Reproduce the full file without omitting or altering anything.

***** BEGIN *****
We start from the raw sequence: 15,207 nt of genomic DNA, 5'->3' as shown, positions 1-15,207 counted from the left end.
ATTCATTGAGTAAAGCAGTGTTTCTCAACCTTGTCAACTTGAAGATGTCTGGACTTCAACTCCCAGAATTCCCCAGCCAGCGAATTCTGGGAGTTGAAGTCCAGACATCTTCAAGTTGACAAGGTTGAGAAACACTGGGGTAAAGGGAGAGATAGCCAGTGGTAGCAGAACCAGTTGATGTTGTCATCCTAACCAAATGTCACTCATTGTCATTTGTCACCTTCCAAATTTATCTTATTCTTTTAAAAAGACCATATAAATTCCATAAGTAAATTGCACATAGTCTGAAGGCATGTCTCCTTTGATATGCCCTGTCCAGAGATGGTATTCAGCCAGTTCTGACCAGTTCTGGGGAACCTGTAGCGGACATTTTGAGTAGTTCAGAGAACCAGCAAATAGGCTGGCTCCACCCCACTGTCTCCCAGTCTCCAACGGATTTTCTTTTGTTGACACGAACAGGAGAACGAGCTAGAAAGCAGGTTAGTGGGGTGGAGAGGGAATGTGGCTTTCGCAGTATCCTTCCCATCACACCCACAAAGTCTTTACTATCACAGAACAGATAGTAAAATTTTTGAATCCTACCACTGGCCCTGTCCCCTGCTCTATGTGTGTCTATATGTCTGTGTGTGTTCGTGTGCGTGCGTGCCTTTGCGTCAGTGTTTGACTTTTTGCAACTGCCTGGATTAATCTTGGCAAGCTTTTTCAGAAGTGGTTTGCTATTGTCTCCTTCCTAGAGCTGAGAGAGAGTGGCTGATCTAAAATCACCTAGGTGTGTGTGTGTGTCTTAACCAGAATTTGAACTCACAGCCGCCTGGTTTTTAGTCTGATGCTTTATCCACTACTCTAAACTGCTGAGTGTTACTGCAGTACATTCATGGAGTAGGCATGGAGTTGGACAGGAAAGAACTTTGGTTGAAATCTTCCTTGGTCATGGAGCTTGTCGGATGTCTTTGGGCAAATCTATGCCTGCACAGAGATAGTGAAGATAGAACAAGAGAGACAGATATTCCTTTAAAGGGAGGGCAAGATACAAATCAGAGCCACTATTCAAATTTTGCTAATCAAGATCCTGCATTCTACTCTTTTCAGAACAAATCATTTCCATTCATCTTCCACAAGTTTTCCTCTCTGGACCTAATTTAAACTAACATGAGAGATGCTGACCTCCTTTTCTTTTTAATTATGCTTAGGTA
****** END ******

We start from the raw sequence: 15,207 nt of genomic DNA, 5'->3' as shown, positions 1-15,207 counted from the left end.
ATTCATTGAGTAAAGCAGTGTTTCTCAACCTTGTCAACTTGAAGATGTCTGGACTTCAACTCCCAGAATTCCCCAGCCAGCGAATTCTGGGAGTTGAAGTCCAGACATCTTCAAGTTGACAAGGTTGAGAAACACTGGGGTAAAGGGAGAGATAGCCAGTGGTAGCAGAACCAGTTGATGTTGTCATCCTAACCAAATGTCACTCATTGTCATTTGTCACCTTCCAAATTTATCTTATTCTTTTAAAAAGACCATATAAATTCCATAAGTAAATTGCACATAGTCTGAAGGCATGTCTCCTTTGATATGCCCTGTCCAGAGATGGTATTCAGCCAGTTCTGACCAGTTCTGGGGAACCTGTAGCGGACATTTTGAGTAGTTCAGAGAACCAGCAAATAGGCTGGCTCCACCCCACTGTCTCCCAGTCTCCAACGGATTTTCTTTTGTTGACACGAACAGGAGAACGAGCTAGAAAGCAGGTTAGTGGGGTGGAGAGGGAATGTGGCTTTCGCAGTATCCTTCCCATCACACCCACAAAGTCTTTACTATCACAGAACAGATAGTAAAATTTTTGAATCCTACCACTGGCCCTGTCCCCTGCTCTATGTGTGTCTATATGTCTGTGTGTGTTCGTGTGCGTGCGTGCCTTTGCGTCAGTGTTTGACTTTTTGCAACTGCCTGGATTAATCTTGGCAAGCTTTTTCAGAAGTGGTTTGCTATTGTCTCCTTCCTAGAGCTGAGAGAGAGTGGCTGATCTAAAATCACCTAGGTGTGTGTGTGTGTCTTAACCAGAATTTGAACTCACAGCCGCCTGGTTTTTAGTCTGATGCTTTATCCACTACTCTAAACTGCTGAGTGTTACTGCAGTACATTCATGGAGTAGGCATGGAGTTGGACAGGAAAGAACTTTGGTTGAAATCTTCCTTGGTCATGGAGCTTGTCGGATGTCTTTGGGCAAATCTATGCCTGCACAGAGATAGTGAAGATAGAACAAGAGAGACAGATATTCCTTTAAAGGGAGGGCAAGATACAAATCAGAGCCACTATTCAAATTTTGCTAATCAAGATCCTGCATTCTACTCTTTTCAGAACAAATCATTTCCATTCATCTTCCACAAGTTTTCCTCTCTGGACCTAATTTAAACTAACATGAGAGATGCTGACCTCCTTTTCTTTTTAATTATGCTTAGGTA